ROBO-FARMERS capable of identifying each individual fruit on a tree and its degree of ripeness could reduce the manual tasks of farming and increase efficiency, developers say.
University of Sydney mechatronics experts are developing robotic devices with the ability to autonomously sense, analyse and respond to their surroundings.
A push for Australia to become the “food bowl” of Asia and meet the increase in demand for fresh produce could be restricted by labour costs and technology.
“I think in agriculture, because there are low margins and the guys are having a tough time anyway, that they want these solutions,” said Salah Sukkarieh, a professor of robotics and intelligent systems at the faculty of engineering and information technologies.
Professor Sukkarieh is leading a team that has developed robotic systems, sensors and intelligent devices. The devices are being trialled on an almond farm in Mildura, Victoria, and an apple orchard near Melbourne.
The team is one of a handful of groups around the world working on automated agriculture for orchards.
At present, driver-assist tractors are used in broadacre cropping such as wheat and rice.
The group’s three-phase program initially was focused on delivering autonomous perception to enable robotic devices to read and understand their surroundings.
“The robot would go up and down these tree orchards collecting information and data, and we would develop machine learning algorithms that would help classify the health of the tree, the ripeness of the fruit as well as fruit counting,” Professor Sukkarieh said.
He said within a year there would be working perception algorithms.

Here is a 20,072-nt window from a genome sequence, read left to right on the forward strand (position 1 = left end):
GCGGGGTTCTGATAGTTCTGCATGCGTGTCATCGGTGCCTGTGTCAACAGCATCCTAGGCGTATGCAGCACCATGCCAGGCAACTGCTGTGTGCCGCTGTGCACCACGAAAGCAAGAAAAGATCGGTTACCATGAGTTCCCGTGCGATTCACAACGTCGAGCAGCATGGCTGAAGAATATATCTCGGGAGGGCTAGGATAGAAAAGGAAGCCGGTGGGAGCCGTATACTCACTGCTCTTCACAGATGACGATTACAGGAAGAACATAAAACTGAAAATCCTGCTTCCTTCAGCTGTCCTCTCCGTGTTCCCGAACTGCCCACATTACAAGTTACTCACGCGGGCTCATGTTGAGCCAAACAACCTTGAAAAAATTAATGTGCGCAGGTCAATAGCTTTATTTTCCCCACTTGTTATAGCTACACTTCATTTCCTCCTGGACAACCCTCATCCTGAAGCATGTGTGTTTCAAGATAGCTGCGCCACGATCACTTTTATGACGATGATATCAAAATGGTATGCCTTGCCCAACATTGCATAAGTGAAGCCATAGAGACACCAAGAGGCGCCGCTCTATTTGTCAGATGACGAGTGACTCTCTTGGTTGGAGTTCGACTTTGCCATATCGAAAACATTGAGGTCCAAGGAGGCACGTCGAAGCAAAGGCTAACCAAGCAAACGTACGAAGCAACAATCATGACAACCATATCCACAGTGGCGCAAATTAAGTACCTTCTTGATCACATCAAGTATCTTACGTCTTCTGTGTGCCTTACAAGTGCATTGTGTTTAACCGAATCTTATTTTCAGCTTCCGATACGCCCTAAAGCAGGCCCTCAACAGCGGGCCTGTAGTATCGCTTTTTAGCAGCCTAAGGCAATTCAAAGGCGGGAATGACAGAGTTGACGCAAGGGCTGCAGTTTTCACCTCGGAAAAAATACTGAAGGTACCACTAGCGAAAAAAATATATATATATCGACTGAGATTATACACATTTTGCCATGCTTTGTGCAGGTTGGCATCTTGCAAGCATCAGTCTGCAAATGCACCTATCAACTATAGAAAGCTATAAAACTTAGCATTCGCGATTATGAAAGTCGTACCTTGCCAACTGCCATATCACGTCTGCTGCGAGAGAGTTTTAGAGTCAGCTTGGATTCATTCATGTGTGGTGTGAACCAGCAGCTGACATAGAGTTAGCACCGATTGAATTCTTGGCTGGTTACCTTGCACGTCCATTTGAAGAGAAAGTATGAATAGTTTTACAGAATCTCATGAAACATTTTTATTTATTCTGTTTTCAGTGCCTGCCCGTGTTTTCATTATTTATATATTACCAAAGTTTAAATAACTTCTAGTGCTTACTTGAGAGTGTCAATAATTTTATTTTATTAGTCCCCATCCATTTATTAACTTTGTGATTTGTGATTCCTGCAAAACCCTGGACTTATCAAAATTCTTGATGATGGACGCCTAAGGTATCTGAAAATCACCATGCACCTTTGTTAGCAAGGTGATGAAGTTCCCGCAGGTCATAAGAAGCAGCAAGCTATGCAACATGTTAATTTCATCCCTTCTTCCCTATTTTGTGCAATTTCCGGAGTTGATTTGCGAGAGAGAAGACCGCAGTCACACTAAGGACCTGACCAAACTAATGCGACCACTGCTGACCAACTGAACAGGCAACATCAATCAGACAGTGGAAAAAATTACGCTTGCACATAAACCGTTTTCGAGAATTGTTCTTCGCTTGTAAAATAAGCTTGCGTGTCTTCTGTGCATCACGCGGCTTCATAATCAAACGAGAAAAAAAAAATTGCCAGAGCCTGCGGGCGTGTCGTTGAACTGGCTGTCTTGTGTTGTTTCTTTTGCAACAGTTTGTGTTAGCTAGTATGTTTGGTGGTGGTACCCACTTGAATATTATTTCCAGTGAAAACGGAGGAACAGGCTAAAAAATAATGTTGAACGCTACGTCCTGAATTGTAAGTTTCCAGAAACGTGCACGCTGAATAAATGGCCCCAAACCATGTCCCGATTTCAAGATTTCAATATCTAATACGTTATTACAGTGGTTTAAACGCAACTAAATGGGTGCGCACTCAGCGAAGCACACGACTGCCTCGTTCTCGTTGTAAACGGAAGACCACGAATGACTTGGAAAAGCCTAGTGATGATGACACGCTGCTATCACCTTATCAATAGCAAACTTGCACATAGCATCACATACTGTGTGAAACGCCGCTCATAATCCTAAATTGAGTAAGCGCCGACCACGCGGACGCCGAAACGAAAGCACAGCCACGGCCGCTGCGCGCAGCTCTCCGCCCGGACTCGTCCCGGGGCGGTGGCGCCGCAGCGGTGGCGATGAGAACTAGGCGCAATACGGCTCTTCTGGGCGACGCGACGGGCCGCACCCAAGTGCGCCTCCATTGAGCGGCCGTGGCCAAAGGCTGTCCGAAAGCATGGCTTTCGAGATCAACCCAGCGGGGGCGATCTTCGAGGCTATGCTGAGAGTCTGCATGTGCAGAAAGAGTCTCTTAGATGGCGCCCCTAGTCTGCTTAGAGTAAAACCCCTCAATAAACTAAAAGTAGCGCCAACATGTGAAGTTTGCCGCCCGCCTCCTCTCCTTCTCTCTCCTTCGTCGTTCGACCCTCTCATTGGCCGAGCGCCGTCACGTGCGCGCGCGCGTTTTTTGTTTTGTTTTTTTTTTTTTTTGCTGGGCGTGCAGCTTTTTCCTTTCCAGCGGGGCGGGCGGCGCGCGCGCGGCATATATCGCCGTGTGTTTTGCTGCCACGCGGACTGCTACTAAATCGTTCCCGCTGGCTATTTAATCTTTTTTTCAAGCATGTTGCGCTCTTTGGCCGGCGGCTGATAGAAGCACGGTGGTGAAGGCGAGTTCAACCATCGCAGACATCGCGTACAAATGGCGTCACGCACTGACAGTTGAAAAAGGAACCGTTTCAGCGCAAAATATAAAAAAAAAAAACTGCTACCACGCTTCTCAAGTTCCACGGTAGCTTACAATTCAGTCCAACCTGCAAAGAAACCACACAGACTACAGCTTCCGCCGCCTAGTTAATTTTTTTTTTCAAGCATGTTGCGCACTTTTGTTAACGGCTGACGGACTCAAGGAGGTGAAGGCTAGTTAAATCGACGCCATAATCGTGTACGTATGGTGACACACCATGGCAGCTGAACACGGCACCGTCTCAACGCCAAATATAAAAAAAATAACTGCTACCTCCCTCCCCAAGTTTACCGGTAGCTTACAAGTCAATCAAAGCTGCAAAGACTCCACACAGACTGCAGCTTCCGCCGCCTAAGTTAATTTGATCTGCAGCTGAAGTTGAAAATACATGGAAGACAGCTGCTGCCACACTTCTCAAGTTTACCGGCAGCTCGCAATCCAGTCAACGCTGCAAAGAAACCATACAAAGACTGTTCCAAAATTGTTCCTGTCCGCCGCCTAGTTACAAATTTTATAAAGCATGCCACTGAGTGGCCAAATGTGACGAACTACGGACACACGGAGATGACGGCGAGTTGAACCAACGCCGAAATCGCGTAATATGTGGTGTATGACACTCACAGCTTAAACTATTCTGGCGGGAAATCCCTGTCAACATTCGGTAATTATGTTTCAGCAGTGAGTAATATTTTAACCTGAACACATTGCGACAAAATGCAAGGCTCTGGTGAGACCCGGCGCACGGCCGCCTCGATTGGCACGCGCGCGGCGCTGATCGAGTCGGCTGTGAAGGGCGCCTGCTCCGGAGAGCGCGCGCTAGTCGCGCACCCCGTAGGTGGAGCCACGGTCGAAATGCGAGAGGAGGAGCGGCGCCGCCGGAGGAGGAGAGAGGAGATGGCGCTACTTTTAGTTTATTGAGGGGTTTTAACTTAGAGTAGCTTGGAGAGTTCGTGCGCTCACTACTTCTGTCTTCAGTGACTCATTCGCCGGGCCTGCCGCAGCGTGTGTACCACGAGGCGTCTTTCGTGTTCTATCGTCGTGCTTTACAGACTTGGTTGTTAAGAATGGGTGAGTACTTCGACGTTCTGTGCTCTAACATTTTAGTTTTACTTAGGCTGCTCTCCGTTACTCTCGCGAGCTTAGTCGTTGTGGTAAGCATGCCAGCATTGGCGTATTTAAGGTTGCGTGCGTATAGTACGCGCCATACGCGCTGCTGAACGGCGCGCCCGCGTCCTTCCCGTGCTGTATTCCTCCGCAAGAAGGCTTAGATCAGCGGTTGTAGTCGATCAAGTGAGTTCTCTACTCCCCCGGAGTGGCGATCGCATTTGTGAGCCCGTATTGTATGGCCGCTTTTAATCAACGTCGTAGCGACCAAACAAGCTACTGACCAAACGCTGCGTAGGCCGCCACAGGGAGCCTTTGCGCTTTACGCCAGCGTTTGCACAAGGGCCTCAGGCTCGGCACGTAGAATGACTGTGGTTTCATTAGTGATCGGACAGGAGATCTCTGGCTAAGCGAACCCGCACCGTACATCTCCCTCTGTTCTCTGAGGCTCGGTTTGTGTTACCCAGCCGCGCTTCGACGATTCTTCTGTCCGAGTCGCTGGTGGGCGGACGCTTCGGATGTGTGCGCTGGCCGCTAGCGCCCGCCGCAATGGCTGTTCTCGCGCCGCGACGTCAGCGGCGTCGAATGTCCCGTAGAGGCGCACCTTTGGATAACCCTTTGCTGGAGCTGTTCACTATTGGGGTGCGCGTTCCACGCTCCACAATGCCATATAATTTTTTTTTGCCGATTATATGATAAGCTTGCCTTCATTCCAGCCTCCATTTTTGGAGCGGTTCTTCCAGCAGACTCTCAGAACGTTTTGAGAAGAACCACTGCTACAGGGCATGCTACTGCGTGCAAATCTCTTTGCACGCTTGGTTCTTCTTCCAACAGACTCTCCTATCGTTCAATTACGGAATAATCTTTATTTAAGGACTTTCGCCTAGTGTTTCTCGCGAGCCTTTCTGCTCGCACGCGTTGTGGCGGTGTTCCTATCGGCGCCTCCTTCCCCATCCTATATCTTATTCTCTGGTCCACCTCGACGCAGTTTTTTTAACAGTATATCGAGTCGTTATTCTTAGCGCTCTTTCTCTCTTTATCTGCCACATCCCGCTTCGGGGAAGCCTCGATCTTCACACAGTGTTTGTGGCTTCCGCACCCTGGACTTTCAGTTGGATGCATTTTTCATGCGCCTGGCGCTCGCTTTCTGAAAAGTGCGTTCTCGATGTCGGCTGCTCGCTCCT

“The plan is within the next two to three years we would have a commercial autonomous ground vehicle operating on a farm that would do the perception task and within five to 10 years starting to look at machinery that can harvest the fruit as well.”
The work has received funding from Horticulture Australia as well as the Australian Research Council and the university.
“From an R&D perspective, the initial parts are very much more developed than they are research,” Professor Sukkarieh said. “So the technology is available, the understanding is available, if the funding was there you could progress along that path and build these autonomous tractors that do yield perception. ”
Professor Sukkarieh said farmers faced a larger capital cost upfront to adopt automation.
“It is operationally then when the reductions start to happen, so things like operating 24-seven, better fuel efficiency on the vehicles that are driven.
“When you model these tractors and so forth better you can design control algorithms that make them run more efficiently, so that improves maintenance as well as fuel costs.”
He said farmers’ acceptance of new processes and practices related to the use of robotic vehicles was also crucial.
“Whether somebody is willing to step up and take that risk and push it forward is what is going to govern whether or not it becomes successful,” he said.
Source: Jennifer Foreshew, The Australian http://www.theaustralian.com.au/australian-it/government/robots-find-themselves-at-home-on-the-farm/story-fn4htb9o-1226580619487